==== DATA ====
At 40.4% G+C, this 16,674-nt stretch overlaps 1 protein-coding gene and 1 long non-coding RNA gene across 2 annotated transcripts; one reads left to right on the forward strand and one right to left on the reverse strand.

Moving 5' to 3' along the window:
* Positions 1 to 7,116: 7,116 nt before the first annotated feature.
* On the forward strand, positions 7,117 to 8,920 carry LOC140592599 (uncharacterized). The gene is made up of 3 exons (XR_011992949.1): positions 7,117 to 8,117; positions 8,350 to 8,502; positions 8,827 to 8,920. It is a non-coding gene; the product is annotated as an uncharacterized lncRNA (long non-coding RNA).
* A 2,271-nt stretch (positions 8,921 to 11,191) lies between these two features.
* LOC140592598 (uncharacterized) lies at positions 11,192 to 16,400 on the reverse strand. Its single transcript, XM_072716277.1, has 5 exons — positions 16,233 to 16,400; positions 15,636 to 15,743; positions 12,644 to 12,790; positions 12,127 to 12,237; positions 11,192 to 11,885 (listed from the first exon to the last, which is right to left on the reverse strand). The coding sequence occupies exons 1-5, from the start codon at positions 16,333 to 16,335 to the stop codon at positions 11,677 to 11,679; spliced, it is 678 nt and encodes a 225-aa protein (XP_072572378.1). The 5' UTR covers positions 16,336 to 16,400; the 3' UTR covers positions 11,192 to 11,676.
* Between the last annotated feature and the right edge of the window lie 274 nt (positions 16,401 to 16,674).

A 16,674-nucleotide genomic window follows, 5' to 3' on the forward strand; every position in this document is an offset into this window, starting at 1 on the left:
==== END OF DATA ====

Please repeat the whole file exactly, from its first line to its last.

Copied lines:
At 40.4% G+C, this 16,674-nt stretch overlaps 1 protein-coding gene and 1 long non-coding RNA gene across 2 annotated transcripts; one reads left to right on the forward strand and one right to left on the reverse strand.

Moving 5' to 3' along the window:
* Positions 1 to 7,116: 7,116 nt before the first annotated feature.
* On the forward strand, positions 7,117 to 8,920 carry LOC140592599 (uncharacterized). The gene is made up of 3 exons (XR_011992949.1): positions 7,117 to 8,117; positions 8,350 to 8,502; positions 8,827 to 8,920. It is a non-coding gene; the product is annotated as an uncharacterized lncRNA (long non-coding RNA).
* A 2,271-nt stretch (positions 8,921 to 11,191) lies between these two features.
* LOC140592598 (uncharacterized) lies at positions 11,192 to 16,400 on the reverse strand. Its single transcript, XM_072716277.1, has 5 exons — positions 16,233 to 16,400; positions 15,636 to 15,743; positions 12,644 to 12,790; positions 12,127 to 12,237; positions 11,192 to 11,885 (listed from the first exon to the last, which is right to left on the reverse strand). The coding sequence occupies exons 1-5, from the start codon at positions 16,333 to 16,335 to the stop codon at positions 11,677 to 11,679; spliced, it is 678 nt and encodes a 225-aa protein (XP_072572378.1). The 5' UTR covers positions 16,336 to 16,400; the 3' UTR covers positions 11,192 to 11,676.
* Between the last annotated feature and the right edge of the window lie 274 nt (positions 16,401 to 16,674).

A 16,674-nucleotide genomic window follows, 5' to 3' on the forward strand; every position in this document is an offset into this window, starting at 1 on the left: